Joy Diaz

City Reporter

Joy Diaz has been a reporter with KUT on and off since 2005. Since joining KUT, Joy has covered education, healthcare and immigration. She is now the station’s city reporter.

Originally from Mexico, Joy moved to the U.S. in 1998 when her husband Luis was transferred from his job in Mexico City to train workers in a telecommunications plant in Virginia. While there, Joy worked for Roanoke's NPR station WVTF.

Joy speaks English and Spanish, which is a plus in a state like Texas. She graduated from Universidad de Cuautitlán Izcalli in Mexico City with a degree in journalism. In 2008 she took a break to devote herself to her two young children, before returning to the KUT studios. She loves reading, painting and spending time engaging with the community.  

Pages

Transportation
6:03 pm
Thu June 6, 2013

SideCar Disables Ride-Sharing App in Austin for Now

For a while at least, if you want to get a ride with a stranger you'll have to call a cab.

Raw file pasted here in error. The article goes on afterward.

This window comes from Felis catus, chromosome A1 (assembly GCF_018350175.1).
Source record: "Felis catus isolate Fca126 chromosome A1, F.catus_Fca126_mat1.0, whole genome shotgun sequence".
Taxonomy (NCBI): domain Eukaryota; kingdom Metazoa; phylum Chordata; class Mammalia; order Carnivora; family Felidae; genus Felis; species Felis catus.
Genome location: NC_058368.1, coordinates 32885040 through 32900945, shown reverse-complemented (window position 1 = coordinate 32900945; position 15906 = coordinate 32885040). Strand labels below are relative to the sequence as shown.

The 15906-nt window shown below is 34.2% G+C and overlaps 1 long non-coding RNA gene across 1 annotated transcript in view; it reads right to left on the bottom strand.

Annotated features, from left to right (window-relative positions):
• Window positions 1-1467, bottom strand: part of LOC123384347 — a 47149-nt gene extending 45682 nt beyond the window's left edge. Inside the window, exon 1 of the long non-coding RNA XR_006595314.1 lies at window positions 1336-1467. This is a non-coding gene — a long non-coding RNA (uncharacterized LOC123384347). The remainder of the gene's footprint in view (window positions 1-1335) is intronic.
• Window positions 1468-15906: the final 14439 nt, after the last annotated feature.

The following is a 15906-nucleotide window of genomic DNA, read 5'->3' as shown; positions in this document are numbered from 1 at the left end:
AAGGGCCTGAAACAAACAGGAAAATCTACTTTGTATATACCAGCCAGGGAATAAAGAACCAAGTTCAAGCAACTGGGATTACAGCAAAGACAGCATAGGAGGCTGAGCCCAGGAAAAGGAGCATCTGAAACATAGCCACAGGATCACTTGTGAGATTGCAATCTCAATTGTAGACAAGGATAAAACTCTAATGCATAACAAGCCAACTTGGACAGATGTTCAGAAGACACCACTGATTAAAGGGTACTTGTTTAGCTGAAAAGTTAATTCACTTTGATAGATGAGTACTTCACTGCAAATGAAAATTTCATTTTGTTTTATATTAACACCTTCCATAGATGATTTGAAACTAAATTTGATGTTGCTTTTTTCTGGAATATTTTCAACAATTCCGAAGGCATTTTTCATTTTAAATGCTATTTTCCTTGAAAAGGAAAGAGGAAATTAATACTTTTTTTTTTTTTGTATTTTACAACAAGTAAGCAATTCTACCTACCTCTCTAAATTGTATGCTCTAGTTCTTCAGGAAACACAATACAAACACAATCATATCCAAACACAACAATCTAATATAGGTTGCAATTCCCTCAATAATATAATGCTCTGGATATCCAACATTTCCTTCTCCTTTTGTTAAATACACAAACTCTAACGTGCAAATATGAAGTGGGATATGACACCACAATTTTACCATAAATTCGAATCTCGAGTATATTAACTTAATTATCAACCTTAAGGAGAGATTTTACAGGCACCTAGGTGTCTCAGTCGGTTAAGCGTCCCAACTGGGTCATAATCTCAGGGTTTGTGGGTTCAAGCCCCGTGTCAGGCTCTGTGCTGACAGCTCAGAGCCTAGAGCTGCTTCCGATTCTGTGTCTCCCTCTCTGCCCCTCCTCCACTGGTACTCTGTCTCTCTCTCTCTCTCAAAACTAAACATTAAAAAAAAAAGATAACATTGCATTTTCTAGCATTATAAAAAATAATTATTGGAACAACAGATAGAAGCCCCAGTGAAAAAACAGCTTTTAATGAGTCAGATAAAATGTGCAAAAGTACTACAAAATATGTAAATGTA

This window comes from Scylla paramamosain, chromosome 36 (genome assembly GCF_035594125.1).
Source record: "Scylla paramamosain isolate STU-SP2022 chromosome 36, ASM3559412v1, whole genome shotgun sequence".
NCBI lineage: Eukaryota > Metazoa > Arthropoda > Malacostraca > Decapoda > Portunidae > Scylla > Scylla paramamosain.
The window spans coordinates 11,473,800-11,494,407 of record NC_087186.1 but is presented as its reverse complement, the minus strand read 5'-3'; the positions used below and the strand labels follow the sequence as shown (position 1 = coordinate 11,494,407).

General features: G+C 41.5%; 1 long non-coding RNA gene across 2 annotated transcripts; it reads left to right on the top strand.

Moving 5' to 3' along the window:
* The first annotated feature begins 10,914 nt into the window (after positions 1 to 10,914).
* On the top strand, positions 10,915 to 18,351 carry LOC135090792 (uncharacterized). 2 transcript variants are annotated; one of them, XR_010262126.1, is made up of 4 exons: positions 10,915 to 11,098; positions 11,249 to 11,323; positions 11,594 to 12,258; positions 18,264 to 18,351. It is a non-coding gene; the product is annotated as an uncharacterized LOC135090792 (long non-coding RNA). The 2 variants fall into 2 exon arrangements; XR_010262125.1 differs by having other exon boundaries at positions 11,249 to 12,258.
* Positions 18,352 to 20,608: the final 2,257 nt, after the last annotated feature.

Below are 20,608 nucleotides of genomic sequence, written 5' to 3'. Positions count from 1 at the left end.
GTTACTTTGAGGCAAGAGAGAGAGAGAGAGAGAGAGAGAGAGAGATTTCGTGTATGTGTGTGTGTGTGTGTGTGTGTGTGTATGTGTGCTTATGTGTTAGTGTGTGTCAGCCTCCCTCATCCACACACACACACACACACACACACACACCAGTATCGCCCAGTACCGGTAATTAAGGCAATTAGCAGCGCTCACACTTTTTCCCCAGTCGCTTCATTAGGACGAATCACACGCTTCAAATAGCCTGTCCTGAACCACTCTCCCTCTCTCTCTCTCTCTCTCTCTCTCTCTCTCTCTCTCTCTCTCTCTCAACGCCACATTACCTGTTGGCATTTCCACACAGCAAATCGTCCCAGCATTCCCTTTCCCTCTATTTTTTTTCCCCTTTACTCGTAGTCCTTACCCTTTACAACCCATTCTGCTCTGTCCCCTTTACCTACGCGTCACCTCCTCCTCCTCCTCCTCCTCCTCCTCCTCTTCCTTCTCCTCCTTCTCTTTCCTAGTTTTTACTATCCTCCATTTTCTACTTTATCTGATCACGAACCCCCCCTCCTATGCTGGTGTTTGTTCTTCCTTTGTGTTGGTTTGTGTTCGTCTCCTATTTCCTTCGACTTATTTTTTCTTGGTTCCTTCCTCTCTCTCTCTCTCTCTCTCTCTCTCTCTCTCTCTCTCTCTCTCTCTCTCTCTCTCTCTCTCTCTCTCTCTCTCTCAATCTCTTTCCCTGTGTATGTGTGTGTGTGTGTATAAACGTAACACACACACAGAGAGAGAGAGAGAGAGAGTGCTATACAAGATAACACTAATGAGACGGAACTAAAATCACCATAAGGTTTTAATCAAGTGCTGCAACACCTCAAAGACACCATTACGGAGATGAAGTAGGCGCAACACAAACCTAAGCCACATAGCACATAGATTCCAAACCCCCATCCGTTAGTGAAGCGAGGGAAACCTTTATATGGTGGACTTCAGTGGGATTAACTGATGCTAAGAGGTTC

Filipa Rodrigues, KUT News

The city of Austin has a long-running dispute with the various ride-sharing groups -- people who say they are in their cars anyway, so through mobile apps they offer to “share” their ride in exchange for some money. The city has said that’s an illegal taxi, but today it made a truce with Sidecar.

San Francisco-based Sidecar says it’ll disable its mobile app until the Austin City Council meets again in August. Conversations and negotiations will take place in the meantime, because ride-sharing services found loopholes that they say allow them to operate legally in the city.

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Austin
5:43 pm
Wed June 5, 2013

City Hall Honors Local Centenarian

Martha Coleman has seen a lot of change in Austin.
Joy Diaz, KUT News

This is Martha Coleman Day in Austin. Mayor Lee Leffingwell made that proclamation in honor of one of Austin’s oldest living residents.